They responded that accidents are expunged from a record after 5 years (provided there isn't another accident). Enforcement actions are expunged after 2 years for administrative and indefinite for legal action. They proceeded to state that if I had any of the above then it must have been expunged and is no longer associated with my name or certificate.

The whole point of my post was for some feedback just in case someone knew more specifics or has been in the same boat. Overall I think you're correct to be conservative just in case it does pop up somewhere.

Since you had dual prop strikes you had damage to both engines. The cost of dual strikes on a Seminole would be around 50,000 dollars. I don’t see anyway that is not a accident. I would report it on apps. Explain how it happened and what you learned from it.

JamesNoBrakes
02-23-2018, 06:21 PM
I asked the same thing to the FOIA FAA representative and even brought up the 44709 ride.

They responded that accidents are expunged from a record after 5 years (provided there isn't another accident). Enforcement actions are expunged after 2 years for administrative and indefinite for legal action. They proceeded to state that if I had any of the above then it must have been expunged and is no longer associated with my name or certificate.

The whole point of my post was for some feedback just in case someone knew more specifics or has been in the same boat. Overall I think you're correct to be conservative just in case it does pop up somewhere.
Lets be clear here,

FOIA your PRIA records will only show what certs/ratings you hold, enforcement actions and acidents/incidents that haven't been expunged.

FOIA your airmen records will show every 8710 application that you ever made, certificate and notice of disapproval, etc. This is where the FAA checkride failures, 709s, etc., come from.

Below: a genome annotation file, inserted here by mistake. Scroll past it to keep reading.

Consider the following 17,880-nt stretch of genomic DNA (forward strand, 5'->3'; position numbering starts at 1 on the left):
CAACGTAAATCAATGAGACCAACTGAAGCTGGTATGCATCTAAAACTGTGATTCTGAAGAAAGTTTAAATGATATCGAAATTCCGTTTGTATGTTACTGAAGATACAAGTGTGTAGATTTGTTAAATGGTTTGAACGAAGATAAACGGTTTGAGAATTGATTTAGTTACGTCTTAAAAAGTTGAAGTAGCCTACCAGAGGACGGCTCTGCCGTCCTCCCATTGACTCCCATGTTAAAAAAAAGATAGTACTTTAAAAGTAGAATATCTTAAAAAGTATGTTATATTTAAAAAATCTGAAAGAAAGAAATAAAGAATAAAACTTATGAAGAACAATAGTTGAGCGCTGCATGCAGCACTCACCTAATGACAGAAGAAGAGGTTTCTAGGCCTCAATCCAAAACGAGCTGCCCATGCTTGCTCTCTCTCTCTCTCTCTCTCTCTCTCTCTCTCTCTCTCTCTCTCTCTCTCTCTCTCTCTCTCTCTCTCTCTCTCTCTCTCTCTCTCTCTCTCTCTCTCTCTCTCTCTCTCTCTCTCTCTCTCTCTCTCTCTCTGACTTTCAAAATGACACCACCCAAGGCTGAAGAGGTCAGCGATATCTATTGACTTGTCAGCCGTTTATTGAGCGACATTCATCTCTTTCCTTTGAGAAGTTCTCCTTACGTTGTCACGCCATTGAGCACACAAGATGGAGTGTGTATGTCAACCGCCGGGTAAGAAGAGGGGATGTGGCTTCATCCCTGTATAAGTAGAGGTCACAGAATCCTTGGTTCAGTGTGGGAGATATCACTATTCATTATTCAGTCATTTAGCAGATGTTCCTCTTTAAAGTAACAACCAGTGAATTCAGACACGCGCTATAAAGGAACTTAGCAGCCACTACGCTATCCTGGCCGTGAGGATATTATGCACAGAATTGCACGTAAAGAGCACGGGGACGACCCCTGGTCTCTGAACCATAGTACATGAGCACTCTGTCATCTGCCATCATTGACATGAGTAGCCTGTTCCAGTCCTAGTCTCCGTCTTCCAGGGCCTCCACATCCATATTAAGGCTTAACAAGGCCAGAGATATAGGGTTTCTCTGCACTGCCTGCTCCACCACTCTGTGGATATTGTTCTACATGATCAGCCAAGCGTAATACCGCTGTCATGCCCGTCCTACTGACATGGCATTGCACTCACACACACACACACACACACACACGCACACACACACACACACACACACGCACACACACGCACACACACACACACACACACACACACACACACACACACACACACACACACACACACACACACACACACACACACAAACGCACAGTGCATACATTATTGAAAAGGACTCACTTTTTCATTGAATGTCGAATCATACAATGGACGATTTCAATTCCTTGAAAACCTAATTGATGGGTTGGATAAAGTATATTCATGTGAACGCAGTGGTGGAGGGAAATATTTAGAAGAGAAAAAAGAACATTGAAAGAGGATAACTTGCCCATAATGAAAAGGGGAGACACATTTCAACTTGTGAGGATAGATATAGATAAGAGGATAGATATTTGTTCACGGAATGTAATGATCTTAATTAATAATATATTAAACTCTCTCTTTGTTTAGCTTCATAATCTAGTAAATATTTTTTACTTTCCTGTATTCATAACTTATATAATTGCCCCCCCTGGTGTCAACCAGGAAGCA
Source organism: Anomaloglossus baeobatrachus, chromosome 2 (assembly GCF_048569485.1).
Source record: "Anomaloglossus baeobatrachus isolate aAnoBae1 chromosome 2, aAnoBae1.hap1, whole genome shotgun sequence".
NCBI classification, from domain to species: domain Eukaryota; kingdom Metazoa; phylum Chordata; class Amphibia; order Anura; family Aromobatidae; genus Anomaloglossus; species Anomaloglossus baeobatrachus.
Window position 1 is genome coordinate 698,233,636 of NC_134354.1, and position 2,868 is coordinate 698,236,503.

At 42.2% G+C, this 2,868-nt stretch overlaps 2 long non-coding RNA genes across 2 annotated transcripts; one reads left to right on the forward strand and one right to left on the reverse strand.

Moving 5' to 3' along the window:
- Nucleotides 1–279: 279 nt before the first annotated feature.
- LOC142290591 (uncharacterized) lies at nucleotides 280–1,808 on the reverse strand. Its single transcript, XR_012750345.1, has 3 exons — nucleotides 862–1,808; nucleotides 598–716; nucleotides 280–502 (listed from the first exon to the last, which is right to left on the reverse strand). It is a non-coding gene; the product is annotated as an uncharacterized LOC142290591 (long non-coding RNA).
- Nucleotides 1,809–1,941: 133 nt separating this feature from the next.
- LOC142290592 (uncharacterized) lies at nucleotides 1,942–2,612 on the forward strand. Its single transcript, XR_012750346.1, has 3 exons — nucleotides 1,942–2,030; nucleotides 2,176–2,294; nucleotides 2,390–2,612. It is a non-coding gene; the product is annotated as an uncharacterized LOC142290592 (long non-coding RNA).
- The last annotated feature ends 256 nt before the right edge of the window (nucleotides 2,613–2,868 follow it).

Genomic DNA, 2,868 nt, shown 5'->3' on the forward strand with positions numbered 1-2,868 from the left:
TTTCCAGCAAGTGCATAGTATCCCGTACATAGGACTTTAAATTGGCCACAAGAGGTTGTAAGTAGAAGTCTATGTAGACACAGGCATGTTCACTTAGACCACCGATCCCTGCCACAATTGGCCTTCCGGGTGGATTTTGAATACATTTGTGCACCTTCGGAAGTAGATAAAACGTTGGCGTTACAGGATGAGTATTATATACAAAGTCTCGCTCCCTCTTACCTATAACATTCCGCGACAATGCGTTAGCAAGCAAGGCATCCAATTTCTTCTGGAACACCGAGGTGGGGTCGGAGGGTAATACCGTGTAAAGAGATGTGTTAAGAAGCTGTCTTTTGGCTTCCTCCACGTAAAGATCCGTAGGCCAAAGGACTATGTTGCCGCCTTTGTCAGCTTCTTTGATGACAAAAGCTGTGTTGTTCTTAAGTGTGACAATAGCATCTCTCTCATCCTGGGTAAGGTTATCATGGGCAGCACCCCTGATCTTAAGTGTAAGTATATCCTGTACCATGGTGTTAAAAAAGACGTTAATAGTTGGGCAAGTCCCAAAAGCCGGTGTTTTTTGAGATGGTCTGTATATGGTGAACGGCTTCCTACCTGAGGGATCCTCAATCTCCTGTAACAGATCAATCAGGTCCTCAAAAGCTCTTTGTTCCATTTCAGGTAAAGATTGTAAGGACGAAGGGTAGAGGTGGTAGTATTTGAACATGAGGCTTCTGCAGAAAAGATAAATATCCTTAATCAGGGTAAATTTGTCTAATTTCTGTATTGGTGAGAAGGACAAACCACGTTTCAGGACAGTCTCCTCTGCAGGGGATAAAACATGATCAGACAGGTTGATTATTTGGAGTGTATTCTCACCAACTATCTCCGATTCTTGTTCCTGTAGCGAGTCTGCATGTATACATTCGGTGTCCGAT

Most 121 airlines (if not all now) do both of these. The first one is required by law. The 2nd is strongly recommended, but not required. This is not discussing the requirement for the new employer to get your training records from your previous employer.

A 44709 reexamination may be the result of an accident, incident, or just an inspector's investigation into an occurrence and determination that your competency may be an issue with whatever event is being investigated. In that case, you take the "ride" to make sure there wasn't some competency issue that caused it. I've conducted many and it's very rare for someone to fail, but every once and a while the process finds someone that should have never been issued a certificate in the first place. It's not meant to be punitive and only meant to re-test some portion of the applicable standards involved with the event.

PerfInit
02-24-2018, 06:24 AM
Might be worthwhile to review NTSB Part 830 to ensure clear understanding of the difference between an incident and an accident and what is required of an airman with respect to reporting. If you have additional questions, you could reach out to your local FAAST Team Safety Rep. You might be able to FOIA the FSDO’s investigation report as the form will clearly indicate what the classification of the event was. If you were not contactd by NTSB, chances are it is an incident.

sailingfun
02-24-2018, 09:33 AM
Might be worthwhile to review NTSB Part 830 to ensure clear understanding of the difference between an incident and an accident and what is required of an airman with respect to reporting. If you have additional questions, you could reach out to your local FAAST Team Safety Rep. You might be able to FOIA the FSDO’s investigation report as the form will clearly indicate what the classification of the event was. If you were not contactd by NTSB, chances are it is an incident.

That’s why I mentioned it would be a accident because of the cost for a tear down and rebuild on both engines.